Brendan Gallagher has taken a look at the last twelve months of work and with ten days to go spoken to Guy Elliott about the latest on the Friends Life Women’s Tour.

THE mere existence of the inaugural Friends Life Women’s Tour, which starts in Oundle on Wednesday 7 May, could be seen by many as a stunning success in itself, a ‘victory’ gained in the face of unacceptable prejudice against women’s sport, but the race's driving force at SweetSpo, Guy Elliott, is having no truck with such sentiments.

Ultimate success – apart from the safety of riders and spectators alike  – for Elliott will only come when and if the race is reported like any other major bike race, when the fact that female cyclists are finally being treated equally is yesterday's news.

“There will be a big media presence at the start – BBC Breakfast, ITV4, Sky, Radio 4 and others – which is fantastic but I would love it if after the novelty of the race getting underway the media just concentrated on the race itself and the world class cyclists involved instead of how women aren’t treated properly. We hopefully all know that by now, the next big step is to report on the sport itself in an equal way. That will be the acid test that will show whether we have moved onto a new level or not.

“The Friends Life Women’s Tour is viewed by the Government as an Olympic Legacy event and to that end we have been able to gather one of the strongest fields seen for a women’s stage race this year. We have eleven of the world's top thirteen teams, the podium from last year's world championships and the top four rated riders in the world including our own Lizzie Armitstead.

“This is as good as it gets in women's road racing and if you add into the mix a large number of promising British riders – the likes of Lucy Garner and Hannah Barnes  – and our track stars like Laura Trott, Dani King and Joanna Rowsell the quality of the sports women themselves speaks for itself.

“One of the things we are particularly proud of is that we have managed to ensure that every British women who rides as a professional abroad has a ride. These are the women who deserve to be applauded and appreciated in front of a home audience and in total 20 of the 96 riders will be British including a young GB team.  Give them all the right environment and they will provide all the action and sporting stories we want.
 
“In an ideal world, and being patriotic, I would like to see Lizzie Armitstead and Marianne Vos re-enacting their Olympic duel down The Mall two years ago and battling it out down the home straight of the final stage in Bury St Edmunds with the GC at stake but whatever the scenario I hope it's the sport pure and simple we are talking about by then.”

Above – Lizzie Armitstead and her Boels Dolmans team; Elliott hopes for a repeat of her Olympic duel with Marianne Vos, just with a more successful outcome for British fans

The Friends Life Women’s Tour should certainly provide the stage for women’s road racing to project itself to a wider audience and Elliott is determined to seize the opportunity. The idea is for all the big names to be as “visible” and spectator friendly as possible and for all the riders to be approachable. At the start every morning the riders will be asked to come up on stage as teams rather than signing on in dribs and drabs while the team parking area will be open to the public.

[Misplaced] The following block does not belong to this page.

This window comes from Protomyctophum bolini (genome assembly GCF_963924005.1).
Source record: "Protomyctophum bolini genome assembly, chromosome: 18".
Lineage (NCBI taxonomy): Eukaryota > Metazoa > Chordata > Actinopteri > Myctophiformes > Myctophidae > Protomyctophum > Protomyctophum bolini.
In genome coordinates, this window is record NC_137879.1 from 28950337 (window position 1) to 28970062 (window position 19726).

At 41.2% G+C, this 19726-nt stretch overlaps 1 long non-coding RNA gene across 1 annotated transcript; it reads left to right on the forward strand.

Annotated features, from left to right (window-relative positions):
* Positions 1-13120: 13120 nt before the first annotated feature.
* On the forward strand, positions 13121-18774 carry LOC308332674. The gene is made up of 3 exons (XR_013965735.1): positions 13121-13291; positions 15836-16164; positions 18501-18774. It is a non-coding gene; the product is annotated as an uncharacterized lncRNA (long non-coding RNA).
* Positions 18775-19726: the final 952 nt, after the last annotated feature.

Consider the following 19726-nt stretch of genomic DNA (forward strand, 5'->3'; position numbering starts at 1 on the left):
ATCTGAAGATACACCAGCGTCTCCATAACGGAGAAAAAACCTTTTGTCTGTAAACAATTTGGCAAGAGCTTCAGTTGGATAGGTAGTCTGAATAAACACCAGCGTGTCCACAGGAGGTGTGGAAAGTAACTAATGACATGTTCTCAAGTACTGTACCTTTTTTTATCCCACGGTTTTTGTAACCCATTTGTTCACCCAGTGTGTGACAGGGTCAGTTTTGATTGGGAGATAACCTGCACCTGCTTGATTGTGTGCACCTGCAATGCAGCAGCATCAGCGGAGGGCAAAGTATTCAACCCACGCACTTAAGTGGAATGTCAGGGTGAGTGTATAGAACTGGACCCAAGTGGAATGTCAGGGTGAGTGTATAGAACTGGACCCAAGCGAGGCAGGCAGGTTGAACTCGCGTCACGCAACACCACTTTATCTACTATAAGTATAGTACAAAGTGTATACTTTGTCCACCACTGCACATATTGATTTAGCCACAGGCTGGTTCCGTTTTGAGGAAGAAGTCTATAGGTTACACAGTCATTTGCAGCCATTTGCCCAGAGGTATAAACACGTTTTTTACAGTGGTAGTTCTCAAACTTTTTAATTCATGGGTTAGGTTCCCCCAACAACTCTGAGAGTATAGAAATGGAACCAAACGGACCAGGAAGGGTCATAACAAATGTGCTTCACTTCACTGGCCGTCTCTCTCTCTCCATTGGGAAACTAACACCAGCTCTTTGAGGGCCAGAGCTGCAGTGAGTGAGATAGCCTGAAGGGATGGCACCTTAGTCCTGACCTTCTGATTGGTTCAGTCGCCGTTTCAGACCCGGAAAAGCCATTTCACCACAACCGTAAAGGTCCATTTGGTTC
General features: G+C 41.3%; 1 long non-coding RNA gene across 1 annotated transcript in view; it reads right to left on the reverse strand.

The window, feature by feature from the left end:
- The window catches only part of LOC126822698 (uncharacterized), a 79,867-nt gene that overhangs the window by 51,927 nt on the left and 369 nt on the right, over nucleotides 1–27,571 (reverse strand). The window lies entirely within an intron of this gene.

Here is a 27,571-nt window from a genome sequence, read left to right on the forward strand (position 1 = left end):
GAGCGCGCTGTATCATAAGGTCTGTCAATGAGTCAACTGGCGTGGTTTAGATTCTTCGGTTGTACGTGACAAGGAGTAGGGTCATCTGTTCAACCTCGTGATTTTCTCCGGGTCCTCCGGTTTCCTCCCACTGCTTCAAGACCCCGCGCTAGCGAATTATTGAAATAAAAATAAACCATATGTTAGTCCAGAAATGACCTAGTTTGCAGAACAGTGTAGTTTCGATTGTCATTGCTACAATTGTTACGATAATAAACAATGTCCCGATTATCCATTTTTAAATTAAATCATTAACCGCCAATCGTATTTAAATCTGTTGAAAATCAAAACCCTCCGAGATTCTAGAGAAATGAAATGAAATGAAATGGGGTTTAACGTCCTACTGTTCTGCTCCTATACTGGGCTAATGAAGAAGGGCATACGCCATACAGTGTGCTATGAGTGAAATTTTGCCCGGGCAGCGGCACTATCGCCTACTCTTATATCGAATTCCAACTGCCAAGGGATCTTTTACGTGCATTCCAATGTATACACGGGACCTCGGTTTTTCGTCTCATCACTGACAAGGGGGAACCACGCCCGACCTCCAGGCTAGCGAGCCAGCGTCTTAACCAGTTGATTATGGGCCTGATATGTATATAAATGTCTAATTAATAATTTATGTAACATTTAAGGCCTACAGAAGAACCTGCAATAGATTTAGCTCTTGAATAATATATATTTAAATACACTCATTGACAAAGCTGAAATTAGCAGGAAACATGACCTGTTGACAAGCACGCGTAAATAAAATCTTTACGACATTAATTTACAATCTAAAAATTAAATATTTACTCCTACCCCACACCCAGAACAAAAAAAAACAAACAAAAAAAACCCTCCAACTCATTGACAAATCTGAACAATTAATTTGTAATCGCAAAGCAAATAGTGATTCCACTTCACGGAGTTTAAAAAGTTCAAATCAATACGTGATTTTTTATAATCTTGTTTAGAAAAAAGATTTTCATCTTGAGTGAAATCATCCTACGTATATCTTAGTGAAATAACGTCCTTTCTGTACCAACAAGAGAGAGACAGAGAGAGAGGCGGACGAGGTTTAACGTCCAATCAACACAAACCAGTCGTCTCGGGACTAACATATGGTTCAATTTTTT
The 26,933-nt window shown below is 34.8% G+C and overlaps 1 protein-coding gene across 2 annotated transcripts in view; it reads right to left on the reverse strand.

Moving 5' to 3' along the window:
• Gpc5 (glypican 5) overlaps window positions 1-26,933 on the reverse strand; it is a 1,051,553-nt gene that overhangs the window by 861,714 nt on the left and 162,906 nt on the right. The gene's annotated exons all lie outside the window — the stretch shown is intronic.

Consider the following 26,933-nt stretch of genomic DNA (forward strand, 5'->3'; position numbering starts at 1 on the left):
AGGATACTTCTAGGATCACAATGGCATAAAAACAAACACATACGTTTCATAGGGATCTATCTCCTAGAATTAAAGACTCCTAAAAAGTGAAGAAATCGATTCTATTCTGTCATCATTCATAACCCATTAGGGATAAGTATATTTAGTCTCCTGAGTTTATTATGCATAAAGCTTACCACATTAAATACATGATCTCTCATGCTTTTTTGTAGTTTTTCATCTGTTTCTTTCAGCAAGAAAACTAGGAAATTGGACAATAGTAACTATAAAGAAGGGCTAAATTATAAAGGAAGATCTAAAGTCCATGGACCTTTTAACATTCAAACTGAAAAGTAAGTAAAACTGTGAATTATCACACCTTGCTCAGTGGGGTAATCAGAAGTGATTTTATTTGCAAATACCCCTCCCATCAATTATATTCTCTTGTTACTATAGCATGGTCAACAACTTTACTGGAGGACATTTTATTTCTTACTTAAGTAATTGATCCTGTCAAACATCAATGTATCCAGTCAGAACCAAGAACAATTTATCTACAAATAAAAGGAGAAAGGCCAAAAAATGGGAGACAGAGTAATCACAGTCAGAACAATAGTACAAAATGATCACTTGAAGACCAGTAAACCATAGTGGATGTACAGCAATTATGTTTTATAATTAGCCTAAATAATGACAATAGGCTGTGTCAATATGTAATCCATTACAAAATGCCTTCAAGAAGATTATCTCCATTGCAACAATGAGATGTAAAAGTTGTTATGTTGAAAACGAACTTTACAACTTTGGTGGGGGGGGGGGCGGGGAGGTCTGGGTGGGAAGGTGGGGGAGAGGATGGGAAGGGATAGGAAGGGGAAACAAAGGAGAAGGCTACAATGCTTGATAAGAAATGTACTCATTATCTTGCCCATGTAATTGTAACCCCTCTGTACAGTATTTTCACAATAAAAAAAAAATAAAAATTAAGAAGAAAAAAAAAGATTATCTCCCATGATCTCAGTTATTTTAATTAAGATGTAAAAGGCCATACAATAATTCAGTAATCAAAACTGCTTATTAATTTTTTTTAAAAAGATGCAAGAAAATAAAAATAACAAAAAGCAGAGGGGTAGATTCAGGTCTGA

Elliott admits to many sleepless nights last autumn when the race was in its early planning stages. There was evidently a good deal of sympathy and interest out there but the start-up logistics were massive, sponsors were initially unwilling to commit and he was still unsure as to the uptake from teams, especially as the race clashed with a big UCI World Cup event in China.
 
The former DHL boss though was a man on a mission and charged with the courage of his convictions he pressed on, the UCI unexpectedly granted the race 2.1 status and gradually the support and momentum built impressively.
 
“I must say all the councils at the ten stage towns have been absolutely brilliant, there are some very smart people involved who despite the fact that we didn't have a tried and tested format and template immediately saw the bigger picture and how to benefit their community by involving themselves with something like The Friends Life Women’s Tour.

Below – Bury St Edmunds in Suffolk, where the Friends Life Women's Tour will finish on Sunday 11 May


“Their enthusiasm has been infectious.  Take Oundle for example, they have gone from hosting the first stage and saying that they would hold a street party the day before to organising a four day street Festival based around the Depart. At Harwich on the final day we will have a mass participation event running behind the race where the finish by Bury St Edmunds cathedral should be spectacular. 

“All the towns and councils involved have become almost evangelical about it. They want to do the best job possible to promote cycling on their patch but they have all bought into the idea that something must be done for our women cyclists after years of being treated so poorly. They have also recognised that it will be an opportunity to promote women’s sport generally